With regard to the letter from the Pattern-makers’ Society, the Clerk was directed to acknowledge its receipt, and to add that the Council were proceeding with the arrangement.

A letter was read from the Procession Committee, asking the Council and staff to cooperate by taking part in the procession, which, it was hoped, would be “ unparalleled in the history of Rugby and worthy of the unique occasion.”

The question of taking out a third party insurance policy in case of accident was raised, and the Clerk was directed to make inquiries as to terms, and to decide on the advisability of same in consultation with the Chairman and Vice-Chairman.


Exceptional interest was evidenced in the parade of discharged and demobilised men of His Majesty’s Forces from Rugby and District, to the Parish Church on Sunday afternoon. There was an excellent response to the invitation of the Discharged Soldiers and Sailors’ Association, and the muster in the Recreation Ground numbered about 500 officers, N.C.O.’s and men. Most of the men wore their regimental badges and decorations. Fortunately the weather was fine, and large crowds lined the route of the procession. The men were formed up in three columns— representing the Navy, artillery and cavalry, and infantry—of four deep, and were headed by the Rugby Steam Shed Band under Bandmaster E. R. Stebbing. A number of disabled men were conveyed in a wagonette.

The parade was commanded by Major J. L. Baird, D.S.O., C.M.G., M P., wearing the uniform of the Scottish Horse, with Major R Darnley as parade adjutant. Other officers attending included : Major C. Seabroke, T.D., Capts G Miller and McMurtie, and Lieuts. Alien Hand, P. F. Lloyd, and Price Hughes. A prominent figure in the procession was the veteran Bombardier J. Norman, an old Balaclava hero. A number of time-serving men also took part. Lieut. C. Newman was present in the church wearing mufti.


Seats were reserved at St. Andrew’s Church for the men, who were met at the entrance by the churchwardens, Messrs. F. Thompson and Beck, and the general public were admitted after all the men had been seated. The building was full to overflowing.

The order of service used was impressive and dignified, the prayer for “ the souls of our brothers departed ” being of particularly expressive beauty. The service opened with the hymn, “ Through all the changing scenes.” The 46th Psalm, “ God is our Hope and Strength,” was followed by the lesson from St. John’s Gospel read by the Rev. R. B. Winser. The hymns sung also included “ Fight the flood Fight,” “ For all the Saints,” and “ Abide with me.” An eloquent and inspiring address was given by the Rector (the Rev. Canon C. M. Blagden), who remarked that it was peculiarly happy that the day already selected by the Association for that service should have proved to be the day set aside for the National thanksgiving services throughout the country. The other clergy who participated in the service were the Revs. T. F. Charlton, T. H. Perry, and G. Roper.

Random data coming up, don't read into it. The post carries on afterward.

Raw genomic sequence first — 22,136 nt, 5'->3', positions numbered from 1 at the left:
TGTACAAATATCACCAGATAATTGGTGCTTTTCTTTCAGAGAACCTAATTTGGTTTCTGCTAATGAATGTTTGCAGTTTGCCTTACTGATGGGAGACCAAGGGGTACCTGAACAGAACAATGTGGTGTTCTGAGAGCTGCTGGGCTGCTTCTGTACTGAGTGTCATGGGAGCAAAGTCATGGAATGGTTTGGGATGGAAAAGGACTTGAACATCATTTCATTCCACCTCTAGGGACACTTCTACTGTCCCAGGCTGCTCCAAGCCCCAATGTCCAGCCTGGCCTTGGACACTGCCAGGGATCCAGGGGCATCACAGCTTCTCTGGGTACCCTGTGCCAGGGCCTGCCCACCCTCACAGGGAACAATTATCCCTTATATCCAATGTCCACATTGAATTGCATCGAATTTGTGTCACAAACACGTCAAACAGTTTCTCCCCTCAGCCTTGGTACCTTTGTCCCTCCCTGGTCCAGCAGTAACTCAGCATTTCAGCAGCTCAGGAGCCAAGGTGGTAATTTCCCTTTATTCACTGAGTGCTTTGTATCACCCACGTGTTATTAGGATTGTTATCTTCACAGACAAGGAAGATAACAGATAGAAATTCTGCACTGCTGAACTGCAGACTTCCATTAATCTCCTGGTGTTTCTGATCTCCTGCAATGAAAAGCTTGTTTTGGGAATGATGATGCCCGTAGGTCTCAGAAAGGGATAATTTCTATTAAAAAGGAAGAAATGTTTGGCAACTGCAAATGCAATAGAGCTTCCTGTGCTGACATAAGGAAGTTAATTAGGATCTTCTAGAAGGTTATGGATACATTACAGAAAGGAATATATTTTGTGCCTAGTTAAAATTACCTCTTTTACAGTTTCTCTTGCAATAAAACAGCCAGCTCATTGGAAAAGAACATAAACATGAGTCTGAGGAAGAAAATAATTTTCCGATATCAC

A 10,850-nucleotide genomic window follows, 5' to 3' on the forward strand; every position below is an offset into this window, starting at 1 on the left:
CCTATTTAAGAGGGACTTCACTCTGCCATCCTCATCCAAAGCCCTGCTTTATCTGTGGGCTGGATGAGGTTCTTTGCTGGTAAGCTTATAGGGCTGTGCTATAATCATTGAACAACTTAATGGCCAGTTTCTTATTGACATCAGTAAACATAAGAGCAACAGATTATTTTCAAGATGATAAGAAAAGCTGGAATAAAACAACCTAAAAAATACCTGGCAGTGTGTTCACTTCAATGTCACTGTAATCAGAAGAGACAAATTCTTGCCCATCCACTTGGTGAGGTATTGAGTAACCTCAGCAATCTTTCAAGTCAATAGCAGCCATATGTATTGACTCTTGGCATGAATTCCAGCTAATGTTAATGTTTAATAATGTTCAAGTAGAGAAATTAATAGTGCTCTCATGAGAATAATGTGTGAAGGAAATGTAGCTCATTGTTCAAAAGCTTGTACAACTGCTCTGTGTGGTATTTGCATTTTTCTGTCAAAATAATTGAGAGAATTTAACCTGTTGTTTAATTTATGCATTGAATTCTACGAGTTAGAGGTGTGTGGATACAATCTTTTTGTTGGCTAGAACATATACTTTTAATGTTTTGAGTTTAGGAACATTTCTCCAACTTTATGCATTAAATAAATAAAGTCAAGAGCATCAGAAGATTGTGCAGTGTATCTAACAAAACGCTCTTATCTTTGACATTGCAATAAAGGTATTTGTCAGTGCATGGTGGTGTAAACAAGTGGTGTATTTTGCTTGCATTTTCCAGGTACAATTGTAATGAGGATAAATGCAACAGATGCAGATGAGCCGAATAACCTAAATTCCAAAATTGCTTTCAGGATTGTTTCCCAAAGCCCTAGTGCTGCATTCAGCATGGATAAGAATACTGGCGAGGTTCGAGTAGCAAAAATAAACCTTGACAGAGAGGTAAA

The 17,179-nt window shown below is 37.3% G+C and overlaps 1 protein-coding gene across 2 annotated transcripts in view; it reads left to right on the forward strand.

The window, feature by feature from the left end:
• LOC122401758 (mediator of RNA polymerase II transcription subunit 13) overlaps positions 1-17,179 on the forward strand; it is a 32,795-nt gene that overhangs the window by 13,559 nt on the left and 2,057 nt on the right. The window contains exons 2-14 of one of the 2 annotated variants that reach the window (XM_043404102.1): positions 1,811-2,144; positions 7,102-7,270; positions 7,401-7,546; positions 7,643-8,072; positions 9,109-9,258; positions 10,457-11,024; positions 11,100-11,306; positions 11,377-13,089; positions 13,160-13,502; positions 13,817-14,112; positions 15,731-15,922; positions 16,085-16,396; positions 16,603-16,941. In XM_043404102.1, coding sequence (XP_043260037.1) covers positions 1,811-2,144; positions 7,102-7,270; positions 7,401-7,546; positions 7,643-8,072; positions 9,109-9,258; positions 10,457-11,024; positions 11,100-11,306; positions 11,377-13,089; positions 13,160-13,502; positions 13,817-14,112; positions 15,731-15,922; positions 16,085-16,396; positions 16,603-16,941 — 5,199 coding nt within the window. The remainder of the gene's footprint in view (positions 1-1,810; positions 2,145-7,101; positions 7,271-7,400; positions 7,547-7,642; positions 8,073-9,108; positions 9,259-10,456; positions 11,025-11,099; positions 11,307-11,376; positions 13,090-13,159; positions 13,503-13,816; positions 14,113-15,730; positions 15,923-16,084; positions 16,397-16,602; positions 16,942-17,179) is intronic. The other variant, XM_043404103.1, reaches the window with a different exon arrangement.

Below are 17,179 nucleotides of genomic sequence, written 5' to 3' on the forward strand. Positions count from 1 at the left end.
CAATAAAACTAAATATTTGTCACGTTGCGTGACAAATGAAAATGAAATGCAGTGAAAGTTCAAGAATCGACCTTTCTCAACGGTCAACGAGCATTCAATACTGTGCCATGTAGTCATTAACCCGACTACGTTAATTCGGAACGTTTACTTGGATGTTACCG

At the conclusion of the final hymn the “ Last Post ” was sounded on the bugle in memory of fallen comrades, the congregation remaining standing. The buglers were Messrs. Wheatley and G. Green. A collection was taken during the service for the Sick Fund of the Association.

A return was made to the Recreation Ground, where Major Baird, on behalf of the discharged and demobilised men, expressed warm thanks to the time-serving N.C.O.’s and men who had attended. Major Baird then dismissed the officers, and the general parade was dismissed by Major Darnley.

The whole of the proceedings were organised in a thoroughly efficient manner by the Association, while the police arrangements were admirably carried out by Inspector Lines and P.S. Hawkes.

PEACE CELEBRATIONS.—At all services at the Parish Church there were unusually large congregations. In the evening a procession was organised, consisting of demobilised soldiers, who mustered something like fifty strong, the Parish Church of Dunchurch and Thurlaston, and many other leading resident. Headed by the Dunchurch Brass Band and the Church Choir in their robes, the procession made ita way from the Green to the Church, which speedily filled to overflowing. The collection, amounting to £6, was given to the Blinded Soldiers’ and Sailor’ Fund. A representative committee is at work in both parishes arranging for teas, sports, and other entertainments on July 19th. At a later date it is proposed to give a supper, smoking concert, etc., to all the returned soldiers.

OLD MURRAY SCHOOL BOY DECORATED.—An old Murray School boy was publicly honoured on Thursday of last week when Pte. Harry Nash, late of the Northamptonshire Regiment, was presented with the Mons Star by Mr. W. T. Coles Hodges, the headmaster. The presentation took place at the school building in the presence of the senior scholars, school managers, and several friends. Apologies for absence were sent by the Rev. Canon A A David, D.D. (headmaster of Rugby School), the Rev. Canon C. M. Blagden, the Rev G. H. Roper, Messrs. J. J. McKinnell, J.P., and G. Over. The recipient, who is the son of the Rugby Cemetery keeper, had intimated in his letters his preference that Mr. Hodges should himself decorate him. Mr. Hodges referred in complimentary terms to Nash’s achievement, and three hearty cheers were given in the youth’s honour.


On Thursday in last week an enjoyable reunion of parents and old boys was held at Oakfield. In the evening a company of 150, including the present scholars, sat down to an excellent supper in the Benn Buildings, the Headmaster (Mr. T. A. Wise) presiding.